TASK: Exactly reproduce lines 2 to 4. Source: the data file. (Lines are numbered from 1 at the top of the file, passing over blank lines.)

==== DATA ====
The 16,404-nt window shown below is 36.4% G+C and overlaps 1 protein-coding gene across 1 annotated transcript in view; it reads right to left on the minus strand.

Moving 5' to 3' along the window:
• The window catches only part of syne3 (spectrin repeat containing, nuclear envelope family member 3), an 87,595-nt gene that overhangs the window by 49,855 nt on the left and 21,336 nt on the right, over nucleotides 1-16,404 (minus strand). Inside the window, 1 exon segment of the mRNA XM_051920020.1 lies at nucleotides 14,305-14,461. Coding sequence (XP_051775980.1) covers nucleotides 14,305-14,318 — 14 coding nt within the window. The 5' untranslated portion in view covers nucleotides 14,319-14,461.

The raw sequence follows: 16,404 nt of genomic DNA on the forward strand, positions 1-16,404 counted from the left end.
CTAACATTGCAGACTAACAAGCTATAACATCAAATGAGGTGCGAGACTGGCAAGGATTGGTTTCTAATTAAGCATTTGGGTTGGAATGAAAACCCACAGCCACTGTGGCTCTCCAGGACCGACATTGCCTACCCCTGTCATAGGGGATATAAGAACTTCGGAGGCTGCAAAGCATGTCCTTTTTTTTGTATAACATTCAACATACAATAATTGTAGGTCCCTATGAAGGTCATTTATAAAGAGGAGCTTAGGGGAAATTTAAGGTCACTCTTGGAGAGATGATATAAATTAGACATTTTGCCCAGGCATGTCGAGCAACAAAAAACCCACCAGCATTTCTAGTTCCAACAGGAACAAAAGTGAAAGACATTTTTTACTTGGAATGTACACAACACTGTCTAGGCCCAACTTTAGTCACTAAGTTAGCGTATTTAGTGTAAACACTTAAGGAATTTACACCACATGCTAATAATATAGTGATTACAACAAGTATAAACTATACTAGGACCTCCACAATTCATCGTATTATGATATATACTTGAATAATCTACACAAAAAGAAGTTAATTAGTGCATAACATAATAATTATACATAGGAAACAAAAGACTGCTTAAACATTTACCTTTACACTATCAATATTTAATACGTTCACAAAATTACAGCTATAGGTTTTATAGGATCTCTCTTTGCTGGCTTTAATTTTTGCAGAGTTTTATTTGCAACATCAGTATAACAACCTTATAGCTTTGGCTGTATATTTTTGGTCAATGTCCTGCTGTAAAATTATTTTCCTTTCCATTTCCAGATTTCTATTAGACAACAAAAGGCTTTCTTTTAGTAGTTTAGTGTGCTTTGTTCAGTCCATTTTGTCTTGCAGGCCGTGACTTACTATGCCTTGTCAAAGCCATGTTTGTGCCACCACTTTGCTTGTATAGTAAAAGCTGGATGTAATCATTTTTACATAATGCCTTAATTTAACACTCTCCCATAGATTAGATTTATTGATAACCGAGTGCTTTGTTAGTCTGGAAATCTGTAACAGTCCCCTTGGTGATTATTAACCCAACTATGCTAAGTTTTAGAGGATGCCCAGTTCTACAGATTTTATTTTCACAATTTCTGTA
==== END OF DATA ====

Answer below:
Moving 5' to 3' along the window:
• The window catches only part of syne3 (spectrin repeat containing, nuclear envelope family member 3), an 87,595-nt gene that overhangs the window by 49,855 nt on the left and 21,336 nt on the right, over nucleotides 1-16,404 (minus strand). Inside the window, 1 exon segment of the mRNA XM_051920020.1 lies at nucleotides 14,305-14,461. Coding sequence (XP_051775980.1) covers nucleotides 14,305-14,318 — 14 coding nt within the window. The 5' untranslated portion in view covers nucleotides 14,319-14,461.

The raw sequence follows: 16,404 nt of genomic DNA on the forward strand, positions 1-16,404 counted from the left end.